Americans will have to wait a few more years for the housing market to return to "normal," an industry expert said Thursday.
"We're five years through a 10-year adjustment cycle," said Doug Duncan, vice president and chief economist at government mortgage giant Fannie Mae, who expects the housing market to stabilize sometime around 2015.
The path to stabilization, however, will be fragmented regionally, Duncan said, primarily along foreclosure and delinquency fault lines. "Two-thirds of households underwater are in 5 states," Duncan said, states which likely face more pain before any gains. "It's a very regional issue going forward."
As the impact of the housing crisis continues to reverberate through the country, the picture has changed. Where local and national housing markets were once virtually identical, they've now begun to diverge as employment prospects have changed in certain parts of the country.
While an oversupply of housing remains an obstacle for a housing market recovery, the lack of demand will be the more immediate issue going forward, Duncan says.
"There's been a focus on the supply side, but no one wants to buy. The level of application activity has been flat," he said. "From our perspective, it's really a demand problem going forward."
The incremental improvement the market has seen is largely thanks to investors, Duncan said, who can circumvent the mortgage minefield and pay for properties in cash.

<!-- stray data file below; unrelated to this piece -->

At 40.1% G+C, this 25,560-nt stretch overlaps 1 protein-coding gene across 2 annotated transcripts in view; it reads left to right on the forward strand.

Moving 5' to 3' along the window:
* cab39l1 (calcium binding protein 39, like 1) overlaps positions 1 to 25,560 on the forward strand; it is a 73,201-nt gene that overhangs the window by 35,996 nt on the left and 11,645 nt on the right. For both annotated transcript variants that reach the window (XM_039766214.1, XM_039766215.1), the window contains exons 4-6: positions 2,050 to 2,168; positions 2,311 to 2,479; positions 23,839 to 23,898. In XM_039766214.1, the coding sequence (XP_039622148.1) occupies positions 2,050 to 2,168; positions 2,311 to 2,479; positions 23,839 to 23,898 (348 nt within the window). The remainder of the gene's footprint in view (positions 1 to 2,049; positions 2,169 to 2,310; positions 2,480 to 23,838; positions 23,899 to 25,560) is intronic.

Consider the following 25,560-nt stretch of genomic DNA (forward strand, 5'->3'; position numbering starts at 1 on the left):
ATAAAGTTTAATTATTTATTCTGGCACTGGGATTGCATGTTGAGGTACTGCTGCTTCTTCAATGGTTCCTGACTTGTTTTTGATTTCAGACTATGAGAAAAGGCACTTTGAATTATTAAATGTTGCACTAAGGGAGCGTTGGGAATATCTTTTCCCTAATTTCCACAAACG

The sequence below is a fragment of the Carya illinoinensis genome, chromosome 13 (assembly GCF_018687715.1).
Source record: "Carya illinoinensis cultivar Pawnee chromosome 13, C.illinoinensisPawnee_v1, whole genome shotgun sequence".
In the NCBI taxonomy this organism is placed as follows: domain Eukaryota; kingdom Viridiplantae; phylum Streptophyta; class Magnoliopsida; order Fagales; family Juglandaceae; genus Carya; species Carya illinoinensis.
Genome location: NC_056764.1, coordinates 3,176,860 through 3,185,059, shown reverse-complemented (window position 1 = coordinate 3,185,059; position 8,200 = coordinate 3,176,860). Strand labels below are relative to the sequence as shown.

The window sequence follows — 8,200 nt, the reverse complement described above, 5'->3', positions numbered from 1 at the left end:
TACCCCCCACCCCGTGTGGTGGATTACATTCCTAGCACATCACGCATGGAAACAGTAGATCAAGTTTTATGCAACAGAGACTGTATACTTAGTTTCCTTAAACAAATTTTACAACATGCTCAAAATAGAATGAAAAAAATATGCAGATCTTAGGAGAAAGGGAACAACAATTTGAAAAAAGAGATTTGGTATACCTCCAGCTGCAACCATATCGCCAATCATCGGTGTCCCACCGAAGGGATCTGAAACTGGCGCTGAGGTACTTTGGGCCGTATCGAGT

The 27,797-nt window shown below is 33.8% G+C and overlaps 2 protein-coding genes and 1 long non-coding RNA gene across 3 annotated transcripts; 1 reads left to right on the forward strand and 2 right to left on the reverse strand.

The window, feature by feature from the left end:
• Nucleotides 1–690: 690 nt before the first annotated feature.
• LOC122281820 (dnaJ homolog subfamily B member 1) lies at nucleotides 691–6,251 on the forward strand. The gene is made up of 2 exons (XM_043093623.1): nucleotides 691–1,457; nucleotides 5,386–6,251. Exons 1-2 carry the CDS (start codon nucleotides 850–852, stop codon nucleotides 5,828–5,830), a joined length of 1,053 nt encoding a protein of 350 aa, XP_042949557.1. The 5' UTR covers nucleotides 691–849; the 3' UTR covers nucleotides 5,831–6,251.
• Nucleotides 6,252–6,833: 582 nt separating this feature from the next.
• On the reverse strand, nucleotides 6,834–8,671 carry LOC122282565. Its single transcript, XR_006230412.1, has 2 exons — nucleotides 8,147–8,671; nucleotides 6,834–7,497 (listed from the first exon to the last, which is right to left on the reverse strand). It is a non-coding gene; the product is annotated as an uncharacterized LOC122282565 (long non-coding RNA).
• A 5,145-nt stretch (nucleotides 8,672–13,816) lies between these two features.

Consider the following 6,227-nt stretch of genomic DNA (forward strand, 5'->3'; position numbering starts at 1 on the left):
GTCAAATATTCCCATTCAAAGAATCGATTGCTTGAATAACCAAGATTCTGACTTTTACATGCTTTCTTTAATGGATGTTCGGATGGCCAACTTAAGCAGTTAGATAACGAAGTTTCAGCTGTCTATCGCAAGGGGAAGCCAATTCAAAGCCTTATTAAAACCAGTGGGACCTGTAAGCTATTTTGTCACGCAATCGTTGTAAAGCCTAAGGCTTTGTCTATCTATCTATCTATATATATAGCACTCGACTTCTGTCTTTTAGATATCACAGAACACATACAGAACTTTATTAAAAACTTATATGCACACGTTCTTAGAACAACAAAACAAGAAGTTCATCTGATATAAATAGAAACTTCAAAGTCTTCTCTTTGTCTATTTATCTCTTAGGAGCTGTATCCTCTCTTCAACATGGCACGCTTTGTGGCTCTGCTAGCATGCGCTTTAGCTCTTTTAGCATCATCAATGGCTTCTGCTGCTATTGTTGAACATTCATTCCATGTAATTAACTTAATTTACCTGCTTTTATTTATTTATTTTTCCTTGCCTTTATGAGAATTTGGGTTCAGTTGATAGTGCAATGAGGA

Only a significant improvement in the jobs picture—to the tune of 300,000 jobs a month—will help drive lagging household formation, which has been on the decline for decades now, and drum up demand for housing. "We're expecting 150,000 [jobs added] tomorrow," Duncan said of the Labor Department's jobs report. "That's not robust enough to dramatically improve the employment picture."
How will we know we have a "normal" housing market again?
"I define it when construction returns to the level that would see additions to the housing stock to accommodate [demographic] growth," Duncan said.
Until then, the United States will likely remain plagued by too much supply and too little demand for housing.
"The headline on housing is [there will be] a little bit of improvement, but this is not the year in which housing is going to break out," Duncan added.